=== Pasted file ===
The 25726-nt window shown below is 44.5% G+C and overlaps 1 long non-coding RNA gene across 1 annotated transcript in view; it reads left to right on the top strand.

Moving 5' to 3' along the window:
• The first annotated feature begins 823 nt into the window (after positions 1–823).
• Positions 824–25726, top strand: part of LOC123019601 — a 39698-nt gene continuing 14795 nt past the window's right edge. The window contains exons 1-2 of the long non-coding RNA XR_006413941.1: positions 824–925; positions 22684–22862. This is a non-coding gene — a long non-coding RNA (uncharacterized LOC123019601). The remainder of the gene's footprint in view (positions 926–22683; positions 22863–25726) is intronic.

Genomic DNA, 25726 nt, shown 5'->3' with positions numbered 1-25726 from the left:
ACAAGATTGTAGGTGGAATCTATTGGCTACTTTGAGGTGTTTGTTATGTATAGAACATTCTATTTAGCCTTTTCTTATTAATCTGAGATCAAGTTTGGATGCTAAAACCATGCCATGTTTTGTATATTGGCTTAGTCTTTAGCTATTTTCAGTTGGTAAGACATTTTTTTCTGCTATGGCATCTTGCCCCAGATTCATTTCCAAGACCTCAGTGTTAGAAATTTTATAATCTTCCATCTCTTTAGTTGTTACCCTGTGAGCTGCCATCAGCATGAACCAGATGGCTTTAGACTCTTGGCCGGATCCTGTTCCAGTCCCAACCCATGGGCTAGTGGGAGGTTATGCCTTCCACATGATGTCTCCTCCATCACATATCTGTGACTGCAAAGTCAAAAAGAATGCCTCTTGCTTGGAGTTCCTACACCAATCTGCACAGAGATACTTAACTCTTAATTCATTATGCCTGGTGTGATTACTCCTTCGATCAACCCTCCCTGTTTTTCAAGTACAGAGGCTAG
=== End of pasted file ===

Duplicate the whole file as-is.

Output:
The 25726-nt window shown below is 44.5% G+C and overlaps 1 long non-coding RNA gene across 1 annotated transcript in view; it reads left to right on the top strand.

Moving 5' to 3' along the window:
• The first annotated feature begins 823 nt into the window (after positions 1–823).
• Positions 824–25726, top strand: part of LOC123019601 — a 39698-nt gene continuing 14795 nt past the window's right edge. The window contains exons 1-2 of the long non-coding RNA XR_006413941.1: positions 824–925; positions 22684–22862. This is a non-coding gene — a long non-coding RNA (uncharacterized LOC123019601). The remainder of the gene's footprint in view (positions 926–22683; positions 22863–25726) is intronic.

Genomic DNA, 25726 nt, shown 5'->3' with positions numbered 1-25726 from the left:
ACAAGATTGTAGGTGGAATCTATTGGCTACTTTGAGGTGTTTGTTATGTATAGAACATTCTATTTAGCCTTTTCTTATTAATCTGAGATCAAGTTTGGATGCTAAAACCATGCCATGTTTTGTATATTGGCTTAGTCTTTAGCTATTTTCAGTTGGTAAGACATTTTTTTCTGCTATGGCATCTTGCCCCAGATTCATTTCCAAGACCTCAGTGTTAGAAATTTTATAATCTTCCATCTCTTTAGTTGTTACCCTGTGAGCTGCCATCAGCATGAACCAGATGGCTTTAGACTCTTGGCCGGATCCTGTTCCAGTCCCAACCCATGGGCTAGTGGGAGGTTATGCCTTCCACATGATGTCTCCTCCATCACATATCTGTGACTGCAAAGTCAAAAAGAATGCCTCTTGCTTGGAGTTCCTACACCAATCTGCACAGAGATACTTAACTCTTAATTCATTATGCCTGGTGTGATTACTCCTTCGATCAACCCTCCCTGTTTTTCAAGTACAGAGGCTAG